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How does climate change make fires worse?

Deadly wild fires like those raging in northern and southern California have become more common in the United States and…

Deadly wild fires like those raging in northern and southern California have become more common in the United States and other world in recent years. AFP talked with researchers about how climate change could make them worse.
Other factors have also resulted in an increase in the frequency and intensity of major fires, including human forest counting and doubtful forest management. “The patient was already ill,” according to David Bowman, a professor of environmental change biology at the University of Tasmania and a fire brigade expert.
“But climate change is the accelerant.”

Good weather for a fire
A firefighter can tell the recipe for “promotional fire”: hot, dry and windy.
It is no surprise that many of the tropical and temperate regions destroyed by an increase in forest fires are those predicted in climate models to see higher temperatures and more drought.
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“In addition to increasing dry and hot air, climate change &#821

1; by increasing evaporation and the presence of drought – also creates more flammable ecosystems,” notes Christopher Williams, environmental science director at Clark University, Massachusetts.
In the last 20 years, California and southern Europe have seen several droughts of a magnitude that used to occur once in the century.

More fuel
Dry weather means more dead trees, bushes and grass – and more fuel for
“All these extremely dry years create a huge amount of dried biomass,” says Michel Vennetier, engineer of France’s national research for Science and Technology for Environment and Agriculture (IRSTEA).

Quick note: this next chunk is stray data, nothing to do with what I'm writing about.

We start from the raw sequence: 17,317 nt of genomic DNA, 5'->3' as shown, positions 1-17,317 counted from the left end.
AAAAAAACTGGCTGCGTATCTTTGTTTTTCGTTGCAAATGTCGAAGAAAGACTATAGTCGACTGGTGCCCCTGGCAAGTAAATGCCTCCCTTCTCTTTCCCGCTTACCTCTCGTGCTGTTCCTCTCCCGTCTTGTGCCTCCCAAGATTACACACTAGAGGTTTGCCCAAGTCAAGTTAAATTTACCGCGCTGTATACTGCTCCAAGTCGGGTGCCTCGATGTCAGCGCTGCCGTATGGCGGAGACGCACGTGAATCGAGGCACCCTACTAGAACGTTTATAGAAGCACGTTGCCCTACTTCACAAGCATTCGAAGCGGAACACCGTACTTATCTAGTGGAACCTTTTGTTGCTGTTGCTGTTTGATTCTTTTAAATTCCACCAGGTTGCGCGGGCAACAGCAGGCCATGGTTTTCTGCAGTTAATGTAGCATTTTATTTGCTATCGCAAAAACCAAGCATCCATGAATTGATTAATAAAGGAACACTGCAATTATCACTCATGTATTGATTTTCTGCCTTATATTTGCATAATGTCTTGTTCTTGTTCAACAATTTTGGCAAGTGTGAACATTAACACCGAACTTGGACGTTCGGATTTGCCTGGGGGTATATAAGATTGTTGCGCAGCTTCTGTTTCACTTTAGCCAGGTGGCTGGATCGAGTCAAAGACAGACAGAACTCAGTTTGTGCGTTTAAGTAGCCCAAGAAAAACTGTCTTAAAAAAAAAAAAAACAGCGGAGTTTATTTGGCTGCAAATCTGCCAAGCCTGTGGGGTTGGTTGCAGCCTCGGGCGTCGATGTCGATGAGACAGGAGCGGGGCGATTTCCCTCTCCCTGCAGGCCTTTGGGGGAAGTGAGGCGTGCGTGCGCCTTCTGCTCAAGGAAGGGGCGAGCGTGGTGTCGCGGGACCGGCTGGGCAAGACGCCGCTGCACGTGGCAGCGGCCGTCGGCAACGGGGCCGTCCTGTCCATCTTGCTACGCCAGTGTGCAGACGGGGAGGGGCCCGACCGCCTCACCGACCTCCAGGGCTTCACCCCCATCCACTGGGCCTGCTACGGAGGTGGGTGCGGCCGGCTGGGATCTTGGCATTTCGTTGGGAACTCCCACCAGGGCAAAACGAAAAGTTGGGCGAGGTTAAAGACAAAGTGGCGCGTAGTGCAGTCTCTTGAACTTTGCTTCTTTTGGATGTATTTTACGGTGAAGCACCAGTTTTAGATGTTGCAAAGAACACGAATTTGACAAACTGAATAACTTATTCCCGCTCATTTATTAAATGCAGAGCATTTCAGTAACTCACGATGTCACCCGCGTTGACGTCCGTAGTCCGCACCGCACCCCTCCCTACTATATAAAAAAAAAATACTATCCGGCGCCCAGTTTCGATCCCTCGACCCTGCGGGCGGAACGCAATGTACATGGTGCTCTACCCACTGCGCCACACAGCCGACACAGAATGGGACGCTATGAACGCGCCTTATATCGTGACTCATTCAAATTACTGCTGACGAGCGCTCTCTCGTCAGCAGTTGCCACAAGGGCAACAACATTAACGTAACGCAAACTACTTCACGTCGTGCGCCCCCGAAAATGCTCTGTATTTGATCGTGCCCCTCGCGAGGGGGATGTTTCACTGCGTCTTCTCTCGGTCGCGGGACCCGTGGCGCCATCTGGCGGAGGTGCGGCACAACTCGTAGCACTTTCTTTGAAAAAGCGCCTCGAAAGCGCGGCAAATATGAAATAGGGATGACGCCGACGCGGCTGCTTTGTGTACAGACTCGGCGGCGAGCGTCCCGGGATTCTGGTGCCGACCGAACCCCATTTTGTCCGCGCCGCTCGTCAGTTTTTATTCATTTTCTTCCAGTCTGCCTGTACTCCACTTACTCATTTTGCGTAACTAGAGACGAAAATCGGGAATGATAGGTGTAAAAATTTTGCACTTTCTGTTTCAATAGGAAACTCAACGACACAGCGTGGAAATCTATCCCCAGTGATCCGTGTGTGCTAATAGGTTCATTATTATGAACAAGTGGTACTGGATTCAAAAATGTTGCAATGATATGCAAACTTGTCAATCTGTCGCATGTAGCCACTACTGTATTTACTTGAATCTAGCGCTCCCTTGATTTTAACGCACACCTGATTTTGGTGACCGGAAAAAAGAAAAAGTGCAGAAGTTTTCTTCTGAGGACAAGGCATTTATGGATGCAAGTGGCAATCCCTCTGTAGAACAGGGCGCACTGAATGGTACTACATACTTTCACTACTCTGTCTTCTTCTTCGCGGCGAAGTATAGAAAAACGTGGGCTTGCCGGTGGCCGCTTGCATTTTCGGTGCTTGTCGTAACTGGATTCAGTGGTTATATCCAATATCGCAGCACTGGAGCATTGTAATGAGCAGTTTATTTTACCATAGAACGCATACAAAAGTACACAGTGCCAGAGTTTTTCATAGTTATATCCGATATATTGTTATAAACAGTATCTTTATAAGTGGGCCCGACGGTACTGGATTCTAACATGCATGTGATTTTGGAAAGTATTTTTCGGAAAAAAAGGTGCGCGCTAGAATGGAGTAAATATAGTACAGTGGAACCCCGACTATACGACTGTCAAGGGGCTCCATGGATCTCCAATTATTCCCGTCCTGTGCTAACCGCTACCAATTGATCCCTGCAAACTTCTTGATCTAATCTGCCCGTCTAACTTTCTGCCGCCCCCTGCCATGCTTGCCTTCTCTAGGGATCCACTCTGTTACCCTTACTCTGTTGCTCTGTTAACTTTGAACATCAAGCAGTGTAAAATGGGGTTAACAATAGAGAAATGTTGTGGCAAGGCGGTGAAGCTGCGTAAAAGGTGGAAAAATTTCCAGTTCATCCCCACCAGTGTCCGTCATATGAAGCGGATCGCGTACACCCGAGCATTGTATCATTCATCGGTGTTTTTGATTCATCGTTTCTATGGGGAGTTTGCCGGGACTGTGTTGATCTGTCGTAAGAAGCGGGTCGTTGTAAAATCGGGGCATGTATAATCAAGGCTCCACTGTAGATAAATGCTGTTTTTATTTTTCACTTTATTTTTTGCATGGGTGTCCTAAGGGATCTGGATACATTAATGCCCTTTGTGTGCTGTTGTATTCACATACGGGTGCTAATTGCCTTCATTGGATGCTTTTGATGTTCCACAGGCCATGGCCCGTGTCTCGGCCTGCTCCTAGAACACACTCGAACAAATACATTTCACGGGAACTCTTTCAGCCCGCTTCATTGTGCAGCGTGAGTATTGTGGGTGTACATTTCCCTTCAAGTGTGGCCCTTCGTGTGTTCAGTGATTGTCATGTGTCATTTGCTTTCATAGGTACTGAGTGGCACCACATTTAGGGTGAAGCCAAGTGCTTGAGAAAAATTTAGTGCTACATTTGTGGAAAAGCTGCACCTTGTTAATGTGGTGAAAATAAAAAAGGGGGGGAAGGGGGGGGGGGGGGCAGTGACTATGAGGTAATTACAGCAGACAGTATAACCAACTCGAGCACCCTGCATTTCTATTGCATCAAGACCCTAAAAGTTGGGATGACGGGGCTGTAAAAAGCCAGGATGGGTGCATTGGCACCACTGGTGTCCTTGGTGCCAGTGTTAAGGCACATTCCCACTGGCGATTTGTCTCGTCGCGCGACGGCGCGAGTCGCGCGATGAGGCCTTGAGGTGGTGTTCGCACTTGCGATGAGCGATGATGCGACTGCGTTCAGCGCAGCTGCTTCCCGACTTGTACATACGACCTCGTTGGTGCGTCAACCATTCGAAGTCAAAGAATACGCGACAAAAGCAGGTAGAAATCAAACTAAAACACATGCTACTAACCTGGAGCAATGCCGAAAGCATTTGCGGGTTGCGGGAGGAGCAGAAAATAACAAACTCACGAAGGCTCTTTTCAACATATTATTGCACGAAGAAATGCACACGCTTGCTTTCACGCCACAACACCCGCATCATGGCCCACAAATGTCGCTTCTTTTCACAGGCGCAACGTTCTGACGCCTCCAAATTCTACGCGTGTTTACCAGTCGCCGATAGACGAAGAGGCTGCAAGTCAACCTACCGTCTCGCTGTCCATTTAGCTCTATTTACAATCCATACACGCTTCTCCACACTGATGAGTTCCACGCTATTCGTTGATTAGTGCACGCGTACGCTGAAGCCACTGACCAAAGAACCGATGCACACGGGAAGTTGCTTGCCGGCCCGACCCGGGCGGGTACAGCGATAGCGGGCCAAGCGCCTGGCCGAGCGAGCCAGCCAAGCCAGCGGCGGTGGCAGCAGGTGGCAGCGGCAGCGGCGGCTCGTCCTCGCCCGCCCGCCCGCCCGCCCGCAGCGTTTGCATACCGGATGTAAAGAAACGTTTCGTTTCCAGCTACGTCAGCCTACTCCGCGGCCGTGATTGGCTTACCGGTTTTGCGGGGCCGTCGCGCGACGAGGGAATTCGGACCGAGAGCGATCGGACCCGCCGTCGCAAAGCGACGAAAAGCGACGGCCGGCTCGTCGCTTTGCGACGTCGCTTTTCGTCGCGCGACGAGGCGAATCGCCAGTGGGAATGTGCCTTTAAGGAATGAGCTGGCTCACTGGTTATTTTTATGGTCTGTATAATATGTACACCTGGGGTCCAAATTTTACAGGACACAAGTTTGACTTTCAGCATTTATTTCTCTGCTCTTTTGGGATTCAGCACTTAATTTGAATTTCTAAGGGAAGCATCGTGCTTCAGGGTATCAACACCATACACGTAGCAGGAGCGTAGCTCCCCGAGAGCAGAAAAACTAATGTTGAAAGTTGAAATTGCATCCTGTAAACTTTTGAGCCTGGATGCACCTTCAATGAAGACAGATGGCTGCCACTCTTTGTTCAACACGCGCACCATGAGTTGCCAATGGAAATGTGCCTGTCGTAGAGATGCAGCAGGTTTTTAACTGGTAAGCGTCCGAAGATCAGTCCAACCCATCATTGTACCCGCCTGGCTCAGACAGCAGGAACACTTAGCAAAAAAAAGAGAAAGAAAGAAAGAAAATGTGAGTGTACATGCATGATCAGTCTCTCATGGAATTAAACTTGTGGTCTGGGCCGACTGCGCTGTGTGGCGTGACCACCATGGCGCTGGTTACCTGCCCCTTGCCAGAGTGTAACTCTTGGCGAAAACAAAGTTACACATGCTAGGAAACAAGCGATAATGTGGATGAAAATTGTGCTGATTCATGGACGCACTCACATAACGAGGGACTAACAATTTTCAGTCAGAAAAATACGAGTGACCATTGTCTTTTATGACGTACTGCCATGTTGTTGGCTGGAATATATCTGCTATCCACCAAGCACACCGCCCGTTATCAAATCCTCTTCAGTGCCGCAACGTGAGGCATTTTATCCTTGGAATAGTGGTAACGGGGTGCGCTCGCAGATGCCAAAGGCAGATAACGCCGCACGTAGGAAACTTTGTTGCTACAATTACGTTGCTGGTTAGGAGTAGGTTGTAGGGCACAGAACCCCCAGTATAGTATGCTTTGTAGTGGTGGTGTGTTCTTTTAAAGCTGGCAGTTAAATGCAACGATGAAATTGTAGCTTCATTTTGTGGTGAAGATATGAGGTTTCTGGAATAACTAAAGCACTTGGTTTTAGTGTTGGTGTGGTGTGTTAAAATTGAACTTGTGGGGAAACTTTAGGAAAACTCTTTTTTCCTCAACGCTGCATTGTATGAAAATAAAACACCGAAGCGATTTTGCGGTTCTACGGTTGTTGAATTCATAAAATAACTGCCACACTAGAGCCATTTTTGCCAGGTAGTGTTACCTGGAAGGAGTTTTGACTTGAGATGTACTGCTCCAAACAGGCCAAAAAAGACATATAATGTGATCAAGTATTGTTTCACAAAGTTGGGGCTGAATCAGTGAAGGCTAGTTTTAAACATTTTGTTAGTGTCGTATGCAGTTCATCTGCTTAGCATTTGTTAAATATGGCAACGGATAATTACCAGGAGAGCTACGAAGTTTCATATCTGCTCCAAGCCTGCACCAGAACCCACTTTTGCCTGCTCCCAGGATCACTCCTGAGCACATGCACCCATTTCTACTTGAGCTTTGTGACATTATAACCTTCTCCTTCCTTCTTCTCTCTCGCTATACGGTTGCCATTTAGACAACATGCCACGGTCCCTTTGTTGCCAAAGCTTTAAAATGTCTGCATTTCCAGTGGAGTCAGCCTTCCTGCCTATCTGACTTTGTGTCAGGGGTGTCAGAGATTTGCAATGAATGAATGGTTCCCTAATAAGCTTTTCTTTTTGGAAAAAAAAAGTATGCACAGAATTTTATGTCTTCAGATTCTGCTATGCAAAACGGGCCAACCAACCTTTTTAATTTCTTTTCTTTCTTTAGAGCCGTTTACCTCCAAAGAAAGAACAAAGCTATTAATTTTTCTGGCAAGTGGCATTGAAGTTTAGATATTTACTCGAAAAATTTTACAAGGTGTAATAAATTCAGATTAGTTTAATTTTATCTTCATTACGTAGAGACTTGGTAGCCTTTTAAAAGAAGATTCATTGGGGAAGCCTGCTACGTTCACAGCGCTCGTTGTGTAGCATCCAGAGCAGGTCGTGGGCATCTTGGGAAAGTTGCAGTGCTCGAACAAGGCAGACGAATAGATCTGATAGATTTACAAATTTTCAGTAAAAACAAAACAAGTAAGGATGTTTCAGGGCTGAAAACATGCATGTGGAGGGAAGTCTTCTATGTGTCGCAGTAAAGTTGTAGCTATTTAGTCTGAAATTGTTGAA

“It is an ideal combustible.”

Changing the landscape
To make matters worse, new species grow better suited to semi-dried conditions.
“Plants that have disappeared as moisture, replaced by more fla mmable plants that withstand dry conditions, such as rosemary, wild lavender and thyme,” says Vennetier.
“Increasing mercury and less rain sends water-laden trees and bushes root deeper into the soil and sucks each drop of water as they can to nourish leaves and leaves. needles.
This means that the moisture in the soil that may have helped to brake a fire sweeping through a forest or branch is no longer there.

Longer Season
In the northern hemisphere’s temperate zone, the season was historically short – July and August in most places
“Today, the period for receiving fires has increased from June to October,” said IRSTEA researcher Thomas Curt, with reference to the Mediterranean Basin.
In California, just recently emerging from a five-year drought, experts say that there is no season anymore – fires can happen all year long.

More flash
“The hotter it gets the more flash you have,” says Mike Flannigan, Professor at Alberta University, Canada and director of the Western Partnership for Wildland Fire Science.
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“Especially in the northern areas, it means more fires”.
At the same time, he noted that 95 percent of wildlife around the world is started by humans.

Weakened jet stream
Normal weather patterns across North America and Eurasia depend strongly on the powerful high-altitude air currents – produced by contrast between polar and equatorial temperatures – known as the jet current.
But global warming has increased the temperature of the Arctic twice as fast as the global average, which weakens these currents.
“We see more extreme weather because of what we call blocked ridges, which is a high pressure system in which air falls, gets hotter and drier under the way,” says Flannigan.
“Firemen have known for decades that these contribute to fire activity.”

Reinforced intensity
Climate change does not increase probability
“If the fire becomes too intensive” as in California right now and in Greece last summer – “There is no direct action you can take to stop it,” says Flannigan.
“It’s like spying on a campfire.”

Backpacks
With rising temperatures, beers have moved north to Canada’s boreal forests, causing chaos – and killing trees – along the way.
“Bark beetle outbreaks temporarily increase the ability of wood flame by increasing the amount of dead material, such as needles,” Williams said.

Positive Feedback
Globally, forests hold about 45 percent of the earth’s locked coal and quit a quarter of people’s greenhouse gas emissions.
But when forests die and burn, some of the coal is released back into the atmosphere and contributes to climate change in a bad loop, as researchers call positive feedback.

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